So, on the whole, when the term is used in the phrase "visrambheNa guroH sevA," what was Rupa Goswami getting at? It would seem to me to be not the kind of belief or faith that is usually spoken of in relation to the spiritual master, but a sense of trust, of oneness, in the sense that the disciple believes the spiritual master has his best interests in mind. As Ananta Das says, "Another valuable result of this is that through such sincere service to a saint, the guru principle itself automatically melts with compassion towards the disciple." In other words, one serves the guru principle in the confidence that the channel between disciple and guru tattva flows through this human being that one calls "guru."

However, to expand on this point, one needs to look at the words zraddhA and vizvAsa in greater detail, which expands the discussion considerably. For instance, where sakhyam is considered one of the angas of sadhana bhakti (BRS 1.2.188), it is subdivided into two, vizvAsa and mitra-vRtti. BRS 1.2.191 distinguishes zraddhA from vizvAsa, as a "before and after" sort of thing. Sraddha is what gives one the qualification to engage in bhakti, vizvAsa is a bhakti-anga.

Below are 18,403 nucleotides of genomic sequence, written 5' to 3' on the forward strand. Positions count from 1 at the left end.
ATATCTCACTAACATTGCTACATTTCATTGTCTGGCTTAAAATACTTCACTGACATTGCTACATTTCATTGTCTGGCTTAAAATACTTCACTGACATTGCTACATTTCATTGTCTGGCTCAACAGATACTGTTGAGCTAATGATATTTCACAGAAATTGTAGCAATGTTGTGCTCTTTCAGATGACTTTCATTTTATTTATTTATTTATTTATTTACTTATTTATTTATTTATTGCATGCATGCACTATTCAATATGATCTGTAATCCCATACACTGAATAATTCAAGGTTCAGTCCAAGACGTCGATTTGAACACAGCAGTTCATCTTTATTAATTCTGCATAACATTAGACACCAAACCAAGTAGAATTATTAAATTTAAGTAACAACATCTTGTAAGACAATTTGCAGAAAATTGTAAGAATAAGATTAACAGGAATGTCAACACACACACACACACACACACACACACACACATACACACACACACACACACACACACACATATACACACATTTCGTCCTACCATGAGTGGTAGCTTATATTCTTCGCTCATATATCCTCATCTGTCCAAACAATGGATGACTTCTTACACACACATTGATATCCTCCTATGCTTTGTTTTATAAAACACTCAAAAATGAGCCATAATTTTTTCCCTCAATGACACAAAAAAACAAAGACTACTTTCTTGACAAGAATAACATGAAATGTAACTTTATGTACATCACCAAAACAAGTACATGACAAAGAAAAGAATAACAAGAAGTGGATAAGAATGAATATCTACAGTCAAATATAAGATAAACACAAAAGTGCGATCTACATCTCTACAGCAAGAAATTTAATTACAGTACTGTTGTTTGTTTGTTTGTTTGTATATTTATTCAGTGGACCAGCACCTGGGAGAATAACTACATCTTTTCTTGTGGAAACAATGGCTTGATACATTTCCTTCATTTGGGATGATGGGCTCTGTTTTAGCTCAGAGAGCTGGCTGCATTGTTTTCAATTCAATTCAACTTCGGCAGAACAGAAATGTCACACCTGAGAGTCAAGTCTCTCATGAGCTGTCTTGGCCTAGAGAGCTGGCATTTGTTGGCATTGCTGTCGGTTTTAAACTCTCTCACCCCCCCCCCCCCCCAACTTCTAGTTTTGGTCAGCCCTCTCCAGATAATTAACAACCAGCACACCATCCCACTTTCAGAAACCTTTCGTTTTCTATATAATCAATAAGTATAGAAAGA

Kalkidas - Mon, 19 Jul 2004 04:20:30 +0530
Isn't this vizrambha, or feeling, that your Guru is your intimate friend, that fully maintains you, somehow connected with pAlyadAsI, the eleventh item in ekAdaza-bhAva, according to Sri Bhaktivinoda Thakura?

A couple of quotes from Sukavakji's book, that sound very similar to me (sorry for any misconception):

The eleventh and final item of one’s siddha-deha is the feeling of being protected and maintained (pAlyadAsI) by one of the aSTa-sakhIs (group leaders-gaNezvarIs). Bhaktivinoda’s dIkSA-patra reads as follows: “I am looked after by LalitA-devI, for she knows the essence of everything. I reside in her zrI kuJja mandira and follow her every order, for by doing so, instantly RAdhA KRSNa’s sevA will be available to me.” The maJjarI-sAdhaka feels submission to a particular gopI who acts as her maintainer.

sakhI gaNa mama, parama suhRt,
yugala-premera guru
tad anuga ha ‘ye, sevibo rAdhAra,
caraNa kalpa-taru